This study compared digital and visual colour tooth colour assessment methods in a sample of 99 teeth consisting of incisors, canines and pre-molars. The teeth were equally divided between Control, Ozicure Oxygen Activator bleach and Opalescence Quick bleach and subjected to three treatments. Colour readings were recorded at nine intervals by two assessment methods, VITA Easyshade and VITAPAN 3D MASTER TOOTH GUIDE, giving a total of 1782 colour readings. Descriptive and statistical analysis was undertaken using a GLM test for Analysis of Variance for a Fractional Design set at a significance of P < 0.05. Atomic force micros copy was used to examine treated ename surfaces and establish surface roughness. Visual tooth colour assessment showed significance for the independent variables of treatment, number of treatments, tooth type and the combination tooth type and treatment. Digital colour assessment indicated treatment and tooth type to be of significance in tooth colour change. Poor agreement was found between visual and digital colour assessment methods for Control and Ozicure Oxygen Activator treatments. Surface roughness values increased two-fold for Opalescence Quick specimens over the two other treatments, implying that increased light scattering improved digital colour reading. Both digital and visual colour matching methods should be used in tooth bleaching studies to complement each other and to compensate for deficiencies.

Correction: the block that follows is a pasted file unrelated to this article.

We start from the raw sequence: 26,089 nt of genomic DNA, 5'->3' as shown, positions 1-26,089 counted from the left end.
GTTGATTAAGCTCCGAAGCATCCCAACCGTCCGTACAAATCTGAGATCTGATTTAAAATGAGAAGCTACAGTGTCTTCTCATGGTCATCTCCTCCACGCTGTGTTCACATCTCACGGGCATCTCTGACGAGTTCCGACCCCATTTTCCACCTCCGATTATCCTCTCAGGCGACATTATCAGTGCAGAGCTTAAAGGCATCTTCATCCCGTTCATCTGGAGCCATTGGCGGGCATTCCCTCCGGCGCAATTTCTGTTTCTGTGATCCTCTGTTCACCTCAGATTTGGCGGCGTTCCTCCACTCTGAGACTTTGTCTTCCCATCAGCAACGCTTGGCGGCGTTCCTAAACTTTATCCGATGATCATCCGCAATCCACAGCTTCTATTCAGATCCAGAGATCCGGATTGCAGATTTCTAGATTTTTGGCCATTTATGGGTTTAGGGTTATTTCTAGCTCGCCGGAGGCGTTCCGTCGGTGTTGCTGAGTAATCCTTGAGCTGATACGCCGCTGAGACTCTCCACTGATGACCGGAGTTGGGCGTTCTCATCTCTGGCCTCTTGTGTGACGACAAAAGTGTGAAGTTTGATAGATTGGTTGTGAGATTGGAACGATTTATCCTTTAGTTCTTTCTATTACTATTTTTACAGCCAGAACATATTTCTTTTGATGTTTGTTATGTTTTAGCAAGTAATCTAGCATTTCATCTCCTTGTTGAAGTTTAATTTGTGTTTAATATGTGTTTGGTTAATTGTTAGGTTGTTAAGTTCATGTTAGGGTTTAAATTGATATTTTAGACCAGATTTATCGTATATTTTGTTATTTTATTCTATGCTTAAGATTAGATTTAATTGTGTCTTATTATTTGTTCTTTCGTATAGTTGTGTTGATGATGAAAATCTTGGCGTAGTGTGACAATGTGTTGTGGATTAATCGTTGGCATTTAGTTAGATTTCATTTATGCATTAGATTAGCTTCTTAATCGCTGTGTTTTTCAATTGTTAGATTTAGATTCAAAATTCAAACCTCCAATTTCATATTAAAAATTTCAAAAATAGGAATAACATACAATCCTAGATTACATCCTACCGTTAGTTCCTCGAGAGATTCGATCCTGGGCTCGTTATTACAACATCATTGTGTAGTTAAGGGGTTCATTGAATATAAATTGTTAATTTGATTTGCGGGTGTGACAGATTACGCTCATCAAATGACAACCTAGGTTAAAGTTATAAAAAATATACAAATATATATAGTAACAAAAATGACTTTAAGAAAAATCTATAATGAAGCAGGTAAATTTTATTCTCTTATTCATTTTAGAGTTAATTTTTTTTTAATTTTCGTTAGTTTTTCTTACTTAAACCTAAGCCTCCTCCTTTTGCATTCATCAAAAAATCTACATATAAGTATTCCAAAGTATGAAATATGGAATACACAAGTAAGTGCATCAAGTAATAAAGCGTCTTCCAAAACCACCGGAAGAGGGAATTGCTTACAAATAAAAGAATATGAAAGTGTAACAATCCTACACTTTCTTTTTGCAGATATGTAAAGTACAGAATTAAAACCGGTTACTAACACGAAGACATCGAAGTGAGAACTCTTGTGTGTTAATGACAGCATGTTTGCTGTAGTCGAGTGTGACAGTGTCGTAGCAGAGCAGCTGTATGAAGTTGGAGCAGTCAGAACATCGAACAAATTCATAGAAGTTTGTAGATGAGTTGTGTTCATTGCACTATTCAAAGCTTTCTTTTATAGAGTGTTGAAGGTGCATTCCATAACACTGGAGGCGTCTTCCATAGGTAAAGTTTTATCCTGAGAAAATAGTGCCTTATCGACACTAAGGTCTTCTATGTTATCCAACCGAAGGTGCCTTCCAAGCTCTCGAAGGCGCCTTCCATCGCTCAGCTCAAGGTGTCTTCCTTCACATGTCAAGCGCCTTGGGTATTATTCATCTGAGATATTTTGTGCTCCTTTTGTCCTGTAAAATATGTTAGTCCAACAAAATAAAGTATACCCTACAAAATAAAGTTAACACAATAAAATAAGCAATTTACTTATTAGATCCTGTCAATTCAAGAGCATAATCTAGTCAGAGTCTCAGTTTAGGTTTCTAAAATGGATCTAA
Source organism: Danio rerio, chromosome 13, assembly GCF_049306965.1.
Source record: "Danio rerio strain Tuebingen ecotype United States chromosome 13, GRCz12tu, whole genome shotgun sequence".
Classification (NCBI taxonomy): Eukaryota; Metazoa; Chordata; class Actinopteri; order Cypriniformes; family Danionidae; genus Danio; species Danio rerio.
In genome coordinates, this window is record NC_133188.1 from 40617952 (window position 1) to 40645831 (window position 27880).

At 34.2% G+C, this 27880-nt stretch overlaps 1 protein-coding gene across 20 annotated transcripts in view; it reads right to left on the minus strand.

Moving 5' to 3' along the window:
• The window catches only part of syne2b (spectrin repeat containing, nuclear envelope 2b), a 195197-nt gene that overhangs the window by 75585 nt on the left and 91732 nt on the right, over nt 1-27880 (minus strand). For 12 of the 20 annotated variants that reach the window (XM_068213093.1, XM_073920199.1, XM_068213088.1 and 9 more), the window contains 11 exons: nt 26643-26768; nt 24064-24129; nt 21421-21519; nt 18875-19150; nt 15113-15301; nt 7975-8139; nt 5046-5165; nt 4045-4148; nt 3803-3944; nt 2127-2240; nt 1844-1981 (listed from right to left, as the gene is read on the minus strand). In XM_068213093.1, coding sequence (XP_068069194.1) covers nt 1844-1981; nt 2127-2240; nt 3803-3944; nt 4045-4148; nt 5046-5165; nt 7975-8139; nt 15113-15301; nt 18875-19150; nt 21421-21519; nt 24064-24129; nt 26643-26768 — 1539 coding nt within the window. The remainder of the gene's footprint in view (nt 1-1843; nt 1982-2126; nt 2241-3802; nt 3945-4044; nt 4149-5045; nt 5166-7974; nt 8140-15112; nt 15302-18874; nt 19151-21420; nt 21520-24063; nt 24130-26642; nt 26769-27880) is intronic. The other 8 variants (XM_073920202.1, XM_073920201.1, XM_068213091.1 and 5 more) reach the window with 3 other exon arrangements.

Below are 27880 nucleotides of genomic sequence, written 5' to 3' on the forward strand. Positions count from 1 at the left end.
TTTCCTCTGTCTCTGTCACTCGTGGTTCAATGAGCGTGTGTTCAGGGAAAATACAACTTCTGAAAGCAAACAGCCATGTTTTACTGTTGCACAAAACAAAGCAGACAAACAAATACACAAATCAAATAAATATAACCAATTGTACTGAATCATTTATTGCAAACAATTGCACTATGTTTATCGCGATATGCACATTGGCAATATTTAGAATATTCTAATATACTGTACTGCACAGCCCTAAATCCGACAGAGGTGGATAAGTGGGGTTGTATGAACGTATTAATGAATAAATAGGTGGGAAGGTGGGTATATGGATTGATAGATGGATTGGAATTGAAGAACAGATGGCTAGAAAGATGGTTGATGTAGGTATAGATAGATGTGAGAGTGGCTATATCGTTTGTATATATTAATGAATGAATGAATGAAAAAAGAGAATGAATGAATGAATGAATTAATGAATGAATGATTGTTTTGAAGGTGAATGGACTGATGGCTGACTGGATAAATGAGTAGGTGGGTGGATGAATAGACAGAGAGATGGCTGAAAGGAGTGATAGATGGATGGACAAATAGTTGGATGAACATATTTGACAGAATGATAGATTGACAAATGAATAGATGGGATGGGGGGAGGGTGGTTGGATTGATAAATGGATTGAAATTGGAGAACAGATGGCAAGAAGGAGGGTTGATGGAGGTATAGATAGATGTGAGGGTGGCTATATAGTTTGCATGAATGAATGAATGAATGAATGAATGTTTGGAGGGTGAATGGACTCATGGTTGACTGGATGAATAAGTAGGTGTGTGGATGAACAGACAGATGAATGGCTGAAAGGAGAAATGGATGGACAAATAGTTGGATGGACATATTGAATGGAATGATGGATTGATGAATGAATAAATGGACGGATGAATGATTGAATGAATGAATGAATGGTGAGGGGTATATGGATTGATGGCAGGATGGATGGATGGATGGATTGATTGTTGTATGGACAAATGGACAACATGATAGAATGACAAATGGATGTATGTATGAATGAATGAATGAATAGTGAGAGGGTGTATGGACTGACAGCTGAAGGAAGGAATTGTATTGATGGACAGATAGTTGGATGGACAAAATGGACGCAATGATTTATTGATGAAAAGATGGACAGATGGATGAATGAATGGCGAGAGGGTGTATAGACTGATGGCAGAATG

14. Human Commercial Models' Eye Colour Shows Negative Frequency-Dependent Selection.

    PubMed

    Forti, Isabela Rodrigues Nogueira; Young, Robert John

    2016-01-01